My mother was diagnosed with advanced Alzheimer's and refuses care. Can we declare her incompetent? - AgingCare.com

My mother was diagnosed with advanced Alzheimer's and refuses care. Can we declare her incompetent?

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She hallucinates and the meds are not helping. But otherwise she is fairly lucid. Can we declare her incompetent?

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People with Lewy body dementia in particular may be worse on this class of medication, either motor or cognitively. Sometimes they are very helpful and reasonably well tolerated though. Increasing the dose to see if she does better or worse on it may be the only way to really tell anything and is not an unreasonable thing to try. If it makes her worse though, clearly, after allowing for the usual ups and downs anyone can have, probably don't go up any more on it and see if they would try a different approach altogether. Side effects are a tricky business. Some people get hallucinations on suprisingly common and usually benign medications, and older people may get side effects on meds they used to tolerate as well.
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I do not live in the same town; my brother, who lives with her, says she is getting it, but I do think it is difficult for him to be consistent with her. The doctor recently doubled her dosage.
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Aha. LATUDA(R) (lurasidone HCl) is a potent antipsychotic. Does she actually take it?
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Lotuda. Sorry!
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Hey - what is Ludatol? Dr. Google does not seem to know. Maybe it is making her worse...Remember, just being "aware" and recognizing people does NOT rule out dementia, particularly non-Alzhemier's dementia. Something is not right here, and it may well be the diagnosis and treatment.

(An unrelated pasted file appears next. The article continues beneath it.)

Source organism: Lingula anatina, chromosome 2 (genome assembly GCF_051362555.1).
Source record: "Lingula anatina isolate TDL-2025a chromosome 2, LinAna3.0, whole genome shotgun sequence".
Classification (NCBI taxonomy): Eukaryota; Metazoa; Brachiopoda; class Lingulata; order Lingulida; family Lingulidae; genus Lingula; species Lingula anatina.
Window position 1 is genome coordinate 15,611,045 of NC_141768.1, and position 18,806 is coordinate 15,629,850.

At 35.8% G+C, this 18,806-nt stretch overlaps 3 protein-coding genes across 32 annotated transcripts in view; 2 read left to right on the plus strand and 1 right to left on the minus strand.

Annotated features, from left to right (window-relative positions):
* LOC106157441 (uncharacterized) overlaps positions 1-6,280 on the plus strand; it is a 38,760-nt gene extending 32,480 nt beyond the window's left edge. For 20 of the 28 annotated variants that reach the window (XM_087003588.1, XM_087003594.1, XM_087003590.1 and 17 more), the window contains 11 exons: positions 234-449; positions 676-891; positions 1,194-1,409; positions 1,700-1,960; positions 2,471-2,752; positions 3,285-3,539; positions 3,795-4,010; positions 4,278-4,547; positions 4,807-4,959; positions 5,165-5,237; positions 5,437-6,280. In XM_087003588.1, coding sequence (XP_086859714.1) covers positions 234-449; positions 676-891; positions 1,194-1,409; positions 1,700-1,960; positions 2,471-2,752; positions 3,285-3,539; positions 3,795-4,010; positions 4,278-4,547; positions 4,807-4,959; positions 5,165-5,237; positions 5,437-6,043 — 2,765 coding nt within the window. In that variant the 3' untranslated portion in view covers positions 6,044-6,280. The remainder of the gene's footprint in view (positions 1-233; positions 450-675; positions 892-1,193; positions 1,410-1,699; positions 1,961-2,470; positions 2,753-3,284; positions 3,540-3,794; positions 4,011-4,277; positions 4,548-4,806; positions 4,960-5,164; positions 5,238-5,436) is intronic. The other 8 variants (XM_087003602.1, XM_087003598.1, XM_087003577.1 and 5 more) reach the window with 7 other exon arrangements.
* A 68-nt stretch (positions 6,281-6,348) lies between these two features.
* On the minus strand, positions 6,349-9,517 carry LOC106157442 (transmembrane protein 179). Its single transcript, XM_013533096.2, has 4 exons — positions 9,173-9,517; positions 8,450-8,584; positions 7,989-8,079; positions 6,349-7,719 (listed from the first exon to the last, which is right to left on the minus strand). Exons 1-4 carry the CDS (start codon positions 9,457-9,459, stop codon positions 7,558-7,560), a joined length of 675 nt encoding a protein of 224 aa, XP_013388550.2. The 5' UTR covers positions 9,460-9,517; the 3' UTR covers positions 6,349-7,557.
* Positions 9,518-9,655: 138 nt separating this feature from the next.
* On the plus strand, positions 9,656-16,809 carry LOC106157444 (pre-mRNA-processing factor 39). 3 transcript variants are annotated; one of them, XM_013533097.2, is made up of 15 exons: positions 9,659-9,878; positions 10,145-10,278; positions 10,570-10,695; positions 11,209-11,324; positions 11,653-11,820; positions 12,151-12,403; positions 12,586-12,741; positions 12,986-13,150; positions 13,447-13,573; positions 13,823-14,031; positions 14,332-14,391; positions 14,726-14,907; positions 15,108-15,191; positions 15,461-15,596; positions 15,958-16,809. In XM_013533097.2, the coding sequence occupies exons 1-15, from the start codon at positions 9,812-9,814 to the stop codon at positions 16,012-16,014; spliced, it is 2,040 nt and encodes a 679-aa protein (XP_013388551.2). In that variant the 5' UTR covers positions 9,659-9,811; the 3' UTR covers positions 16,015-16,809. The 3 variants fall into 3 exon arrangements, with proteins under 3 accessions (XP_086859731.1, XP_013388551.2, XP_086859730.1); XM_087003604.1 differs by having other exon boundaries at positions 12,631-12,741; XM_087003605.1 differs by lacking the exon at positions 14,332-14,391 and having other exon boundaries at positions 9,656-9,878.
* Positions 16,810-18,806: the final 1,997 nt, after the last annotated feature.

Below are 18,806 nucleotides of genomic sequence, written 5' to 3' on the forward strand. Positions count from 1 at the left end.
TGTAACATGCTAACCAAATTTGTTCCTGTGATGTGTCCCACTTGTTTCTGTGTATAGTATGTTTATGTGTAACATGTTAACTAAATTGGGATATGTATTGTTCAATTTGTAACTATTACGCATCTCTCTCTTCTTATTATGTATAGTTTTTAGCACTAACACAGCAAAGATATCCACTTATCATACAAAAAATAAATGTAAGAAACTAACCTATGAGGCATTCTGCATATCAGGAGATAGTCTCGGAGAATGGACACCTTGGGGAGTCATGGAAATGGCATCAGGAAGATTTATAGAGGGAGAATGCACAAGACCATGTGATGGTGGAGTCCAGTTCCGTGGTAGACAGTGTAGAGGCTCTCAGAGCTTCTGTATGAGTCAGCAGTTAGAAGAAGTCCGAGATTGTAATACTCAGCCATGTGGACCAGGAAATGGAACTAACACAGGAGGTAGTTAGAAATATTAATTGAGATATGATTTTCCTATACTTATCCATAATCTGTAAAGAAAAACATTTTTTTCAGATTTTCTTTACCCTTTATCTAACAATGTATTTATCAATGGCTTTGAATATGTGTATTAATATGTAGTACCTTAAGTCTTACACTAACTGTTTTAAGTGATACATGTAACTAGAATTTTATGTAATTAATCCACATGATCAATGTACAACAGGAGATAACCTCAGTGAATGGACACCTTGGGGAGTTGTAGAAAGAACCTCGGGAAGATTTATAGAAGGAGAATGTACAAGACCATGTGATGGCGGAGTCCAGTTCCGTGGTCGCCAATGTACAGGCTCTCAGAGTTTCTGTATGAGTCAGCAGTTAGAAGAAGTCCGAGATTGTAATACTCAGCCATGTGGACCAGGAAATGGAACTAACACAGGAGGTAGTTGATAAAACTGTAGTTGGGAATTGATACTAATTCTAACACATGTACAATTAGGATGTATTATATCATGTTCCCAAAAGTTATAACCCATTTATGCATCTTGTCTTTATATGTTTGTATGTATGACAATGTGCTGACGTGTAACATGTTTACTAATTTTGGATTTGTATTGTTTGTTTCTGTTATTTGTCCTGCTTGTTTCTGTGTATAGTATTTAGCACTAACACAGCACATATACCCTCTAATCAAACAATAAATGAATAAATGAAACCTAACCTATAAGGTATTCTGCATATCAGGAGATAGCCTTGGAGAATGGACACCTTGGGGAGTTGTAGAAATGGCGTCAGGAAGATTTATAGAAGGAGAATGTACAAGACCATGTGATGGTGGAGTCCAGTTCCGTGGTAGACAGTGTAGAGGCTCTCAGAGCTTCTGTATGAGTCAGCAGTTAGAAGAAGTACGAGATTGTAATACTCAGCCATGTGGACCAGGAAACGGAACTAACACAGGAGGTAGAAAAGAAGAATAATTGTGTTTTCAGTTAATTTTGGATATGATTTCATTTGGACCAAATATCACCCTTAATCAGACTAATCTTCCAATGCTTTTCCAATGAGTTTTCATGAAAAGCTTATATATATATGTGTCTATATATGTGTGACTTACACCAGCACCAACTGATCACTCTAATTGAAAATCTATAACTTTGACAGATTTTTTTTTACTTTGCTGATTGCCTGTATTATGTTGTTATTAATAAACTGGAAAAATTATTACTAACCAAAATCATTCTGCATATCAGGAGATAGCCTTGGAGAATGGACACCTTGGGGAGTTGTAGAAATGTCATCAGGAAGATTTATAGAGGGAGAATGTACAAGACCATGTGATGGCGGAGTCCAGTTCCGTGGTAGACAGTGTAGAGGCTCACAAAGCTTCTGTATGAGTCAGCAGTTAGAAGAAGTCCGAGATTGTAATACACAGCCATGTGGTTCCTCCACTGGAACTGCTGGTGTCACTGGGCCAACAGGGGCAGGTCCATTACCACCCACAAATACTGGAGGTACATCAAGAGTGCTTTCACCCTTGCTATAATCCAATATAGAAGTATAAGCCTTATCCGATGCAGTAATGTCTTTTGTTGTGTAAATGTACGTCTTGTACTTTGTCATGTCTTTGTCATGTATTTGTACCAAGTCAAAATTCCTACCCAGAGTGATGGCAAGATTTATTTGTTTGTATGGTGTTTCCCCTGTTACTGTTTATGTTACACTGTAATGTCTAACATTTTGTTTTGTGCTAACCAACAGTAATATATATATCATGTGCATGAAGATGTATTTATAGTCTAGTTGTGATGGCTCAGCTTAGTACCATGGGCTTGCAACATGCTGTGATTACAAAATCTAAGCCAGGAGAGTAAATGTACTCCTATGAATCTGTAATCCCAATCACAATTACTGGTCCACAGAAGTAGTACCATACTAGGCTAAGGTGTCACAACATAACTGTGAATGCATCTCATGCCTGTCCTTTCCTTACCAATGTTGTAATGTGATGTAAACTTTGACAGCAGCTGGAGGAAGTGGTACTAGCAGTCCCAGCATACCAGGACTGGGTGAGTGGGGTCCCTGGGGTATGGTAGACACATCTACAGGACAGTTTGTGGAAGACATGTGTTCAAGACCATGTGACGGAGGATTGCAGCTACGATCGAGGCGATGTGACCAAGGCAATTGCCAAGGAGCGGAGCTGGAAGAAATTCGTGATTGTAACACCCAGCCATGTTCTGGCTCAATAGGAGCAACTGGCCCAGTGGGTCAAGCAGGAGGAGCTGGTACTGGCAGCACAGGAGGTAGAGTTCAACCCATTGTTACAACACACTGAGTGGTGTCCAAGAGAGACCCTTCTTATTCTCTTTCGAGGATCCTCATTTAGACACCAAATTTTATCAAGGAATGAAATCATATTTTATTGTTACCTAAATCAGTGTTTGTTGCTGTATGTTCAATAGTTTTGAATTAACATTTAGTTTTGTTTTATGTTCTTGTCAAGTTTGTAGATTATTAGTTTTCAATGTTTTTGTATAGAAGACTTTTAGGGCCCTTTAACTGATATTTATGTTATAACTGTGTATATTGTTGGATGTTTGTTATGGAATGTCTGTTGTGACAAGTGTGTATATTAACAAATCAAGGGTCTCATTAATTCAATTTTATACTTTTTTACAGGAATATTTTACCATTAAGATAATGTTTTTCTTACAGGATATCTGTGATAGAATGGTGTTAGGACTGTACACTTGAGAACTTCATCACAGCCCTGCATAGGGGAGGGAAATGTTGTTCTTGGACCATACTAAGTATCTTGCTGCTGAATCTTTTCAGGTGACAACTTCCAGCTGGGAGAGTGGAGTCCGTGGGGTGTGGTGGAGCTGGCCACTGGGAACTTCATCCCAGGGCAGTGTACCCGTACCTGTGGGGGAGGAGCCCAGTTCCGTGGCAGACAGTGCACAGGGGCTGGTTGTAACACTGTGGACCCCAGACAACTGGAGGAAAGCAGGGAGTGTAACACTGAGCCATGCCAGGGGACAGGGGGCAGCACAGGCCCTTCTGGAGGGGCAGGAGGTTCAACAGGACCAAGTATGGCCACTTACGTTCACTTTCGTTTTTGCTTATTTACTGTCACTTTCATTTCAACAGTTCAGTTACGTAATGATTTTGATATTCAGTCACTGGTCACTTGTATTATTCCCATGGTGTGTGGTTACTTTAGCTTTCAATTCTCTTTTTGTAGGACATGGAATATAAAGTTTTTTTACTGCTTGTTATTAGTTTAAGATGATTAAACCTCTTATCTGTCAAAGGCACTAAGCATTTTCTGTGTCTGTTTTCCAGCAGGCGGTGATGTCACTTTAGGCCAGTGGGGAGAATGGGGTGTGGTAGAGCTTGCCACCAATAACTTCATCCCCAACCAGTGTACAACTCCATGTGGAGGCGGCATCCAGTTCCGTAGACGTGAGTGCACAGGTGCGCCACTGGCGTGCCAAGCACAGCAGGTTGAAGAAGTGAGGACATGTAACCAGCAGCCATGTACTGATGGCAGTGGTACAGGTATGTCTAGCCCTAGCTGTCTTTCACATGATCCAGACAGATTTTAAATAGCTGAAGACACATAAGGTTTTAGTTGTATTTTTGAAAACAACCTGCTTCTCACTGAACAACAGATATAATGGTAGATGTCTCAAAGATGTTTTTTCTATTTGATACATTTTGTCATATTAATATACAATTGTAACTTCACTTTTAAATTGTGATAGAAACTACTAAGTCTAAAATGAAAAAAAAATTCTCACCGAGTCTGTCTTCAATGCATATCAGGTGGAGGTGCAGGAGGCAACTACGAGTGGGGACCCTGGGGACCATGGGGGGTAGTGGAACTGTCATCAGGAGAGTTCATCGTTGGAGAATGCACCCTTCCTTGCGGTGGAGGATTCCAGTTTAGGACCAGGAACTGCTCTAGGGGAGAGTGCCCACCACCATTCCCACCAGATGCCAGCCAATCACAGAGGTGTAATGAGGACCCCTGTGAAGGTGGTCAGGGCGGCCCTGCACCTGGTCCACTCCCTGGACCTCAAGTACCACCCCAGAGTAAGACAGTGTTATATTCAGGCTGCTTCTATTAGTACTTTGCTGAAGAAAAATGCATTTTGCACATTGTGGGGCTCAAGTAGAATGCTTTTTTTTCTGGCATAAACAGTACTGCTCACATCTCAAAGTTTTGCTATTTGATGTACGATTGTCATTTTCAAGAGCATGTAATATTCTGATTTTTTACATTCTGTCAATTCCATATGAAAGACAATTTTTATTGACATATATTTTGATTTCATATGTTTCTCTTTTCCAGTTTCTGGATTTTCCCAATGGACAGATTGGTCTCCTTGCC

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Thank you all for your answers. I agree that I'd like to try more meds.
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If your mom has been diagnosed with advanced Alzheimer's she probably won't be allowed to sign a POA any more. That is something that needs to be done before a person deteriorates to the point that your mother seems to be at. If she's anything like my dad, she probably wouldn't be able to sign her name anyway, or understand what the attorney explains to her. It sounds like her GP did the proper thing in sending her to a specialist...someone who knows the disease inside and out. I would say that perhaps a change in meds might help her out; sometimes you have to try out a few before you find one that helps to any degree, and most don't work anymore beyond a certain point. Some don't work to begin with; it just depends on the person. It sounds like she needs someone with her all the time; but unless she's declared incompetent I wouldn't think there's anything you can do unless she hurts herself or someone else.
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BerkeleyCA, it really does sound like someone must take over care decisions for her. Are her doctors on board with that?
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Good questions, JeanneGibbs. She won't sign DPOA, for one. She won't allow others to come in to help...it's difficult to get her to the doctor. In hospital for heart palps, she up and left. She recently carried a knife under her sleeve, has roamed, and doesn't eat. Her vision also is very poor--legally blind. But, she is aware enough to refuse help!
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A declaration of incompetency must be done by a court, usually on the advice of two doctors. Do her doctors think she is incompetent? If she is declared incompetent would you then want to be appointed her guardian, to make care decisions for her?

When you say she refuses care, do you mean that she won't allow someone to come into the house to help her? What tactics had you tried?

Do you feel she is at a point where she cannot safely live alone, even with help?
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